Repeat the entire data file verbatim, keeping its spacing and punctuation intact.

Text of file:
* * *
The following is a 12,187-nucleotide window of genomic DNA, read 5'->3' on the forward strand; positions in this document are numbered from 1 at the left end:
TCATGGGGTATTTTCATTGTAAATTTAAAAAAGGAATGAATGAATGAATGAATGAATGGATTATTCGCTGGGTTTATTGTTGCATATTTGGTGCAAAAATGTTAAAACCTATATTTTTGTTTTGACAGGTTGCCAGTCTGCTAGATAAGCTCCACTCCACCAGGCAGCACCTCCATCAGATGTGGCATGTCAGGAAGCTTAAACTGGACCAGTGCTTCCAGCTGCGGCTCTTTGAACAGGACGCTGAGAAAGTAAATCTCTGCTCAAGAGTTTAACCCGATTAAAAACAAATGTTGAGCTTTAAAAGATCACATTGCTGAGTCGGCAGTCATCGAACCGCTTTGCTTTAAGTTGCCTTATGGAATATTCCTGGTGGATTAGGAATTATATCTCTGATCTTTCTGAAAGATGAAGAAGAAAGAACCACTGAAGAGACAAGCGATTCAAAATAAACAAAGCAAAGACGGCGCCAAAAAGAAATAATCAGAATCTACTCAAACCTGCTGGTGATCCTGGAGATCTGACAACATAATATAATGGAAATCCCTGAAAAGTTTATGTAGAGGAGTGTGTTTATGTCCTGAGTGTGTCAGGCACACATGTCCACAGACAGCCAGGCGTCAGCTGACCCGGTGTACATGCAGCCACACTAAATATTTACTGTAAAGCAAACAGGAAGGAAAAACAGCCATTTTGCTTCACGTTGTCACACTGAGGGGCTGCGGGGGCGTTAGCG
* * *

The following is a 12,187-nucleotide window of genomic DNA, read 5'->3' on the forward strand; positions in this document are numbered from 1 at the left end:
TCATGGGGTATTTTCATTGTAAATTTAAAAAAGGAATGAATGAATGAATGAATGAATGGATTATTCGCTGGGTTTATTGTTGCATATTTGGTGCAAAAATGTTAAAACCTATATTTTTGTTTTGACAGGTTGCCAGTCTGCTAGATAAGCTCCACTCCACCAGGCAGCACCTCCATCAGATGTGGCATGTCAGGAAGCTTAAACTGGACCAGTGCTTCCAGCTGCGGCTCTTTGAACAGGACGCTGAGAAAGTAAATCTCTGCTCAAGAGTTTAACCCGATTAAAAACAAATGTTGAGCTTTAAAAGATCACATTGCTGAGTCGGCAGTCATCGAACCGCTTTGCTTTAAGTTGCCTTATGGAATATTCCTGGTGGATTAGGAATTATATCTCTGATCTTTCTGAAAGATGAAGAAGAAAGAACCACTGAAGAGACAAGCGATTCAAAATAAACAAAGCAAAGACGGCGCCAAAAAGAAATAATCAGAATCTACTCAAACCTGCTGGTGATCCTGGAGATCTGACAACATAATATAATGGAAATCCCTGAAAAGTTTATGTAGAGGAGTGTGTTTATGTCCTGAGTGTGTCAGGCACACATGTCCACAGACAGCCAGGCGTCAGCTGACCCGGTGTACATGCAGCCACACTAAATATTTACTGTAAAGCAAACAGGAAGGAAAAACAGCCATTTTGCTTCACGTTGTCACACTGAGGGGCTGCGGGGGCGTTAGCG